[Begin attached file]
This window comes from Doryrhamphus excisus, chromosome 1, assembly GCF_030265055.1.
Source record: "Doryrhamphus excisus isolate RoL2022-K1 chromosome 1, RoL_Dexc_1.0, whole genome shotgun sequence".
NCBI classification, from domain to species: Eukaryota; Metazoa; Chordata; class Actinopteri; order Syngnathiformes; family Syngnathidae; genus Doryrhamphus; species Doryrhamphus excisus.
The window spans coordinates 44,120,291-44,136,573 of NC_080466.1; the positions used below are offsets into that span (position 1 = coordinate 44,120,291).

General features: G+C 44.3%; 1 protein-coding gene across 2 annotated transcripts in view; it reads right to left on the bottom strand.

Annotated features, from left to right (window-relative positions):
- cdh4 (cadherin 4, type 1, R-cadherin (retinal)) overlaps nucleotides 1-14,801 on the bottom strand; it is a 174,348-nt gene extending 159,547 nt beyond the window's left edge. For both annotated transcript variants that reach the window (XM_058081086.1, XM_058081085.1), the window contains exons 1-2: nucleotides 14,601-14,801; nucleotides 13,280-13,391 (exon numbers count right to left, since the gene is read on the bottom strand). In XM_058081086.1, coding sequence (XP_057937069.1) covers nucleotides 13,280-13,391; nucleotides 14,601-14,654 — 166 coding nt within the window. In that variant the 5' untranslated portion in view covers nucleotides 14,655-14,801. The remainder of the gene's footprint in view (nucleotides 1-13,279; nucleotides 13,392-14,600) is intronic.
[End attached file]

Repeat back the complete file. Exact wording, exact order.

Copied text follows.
This window comes from Doryrhamphus excisus, chromosome 1, assembly GCF_030265055.1.
Source record: "Doryrhamphus excisus isolate RoL2022-K1 chromosome 1, RoL_Dexc_1.0, whole genome shotgun sequence".
NCBI classification, from domain to species: Eukaryota; Metazoa; Chordata; class Actinopteri; order Syngnathiformes; family Syngnathidae; genus Doryrhamphus; species Doryrhamphus excisus.
The window spans coordinates 44,120,291-44,136,573 of NC_080466.1; the positions used below are offsets into that span (position 1 = coordinate 44,120,291).

General features: G+C 44.3%; 1 protein-coding gene across 2 annotated transcripts in view; it reads right to left on the bottom strand.

Annotated features, from left to right (window-relative positions):
- cdh4 (cadherin 4, type 1, R-cadherin (retinal)) overlaps nucleotides 1-14,801 on the bottom strand; it is a 174,348-nt gene extending 159,547 nt beyond the window's left edge. For both annotated transcript variants that reach the window (XM_058081086.1, XM_058081085.1), the window contains exons 1-2: nucleotides 14,601-14,801; nucleotides 13,280-13,391 (exon numbers count right to left, since the gene is read on the bottom strand). In XM_058081086.1, coding sequence (XP_057937069.1) covers nucleotides 13,280-13,391; nucleotides 14,601-14,654 — 166 coding nt within the window. In that variant the 5' untranslated portion in view covers nucleotides 14,655-14,801. The remainder of the gene's footprint in view (nucleotides 1-13,279; nucleotides 13,392-14,600) is intronic.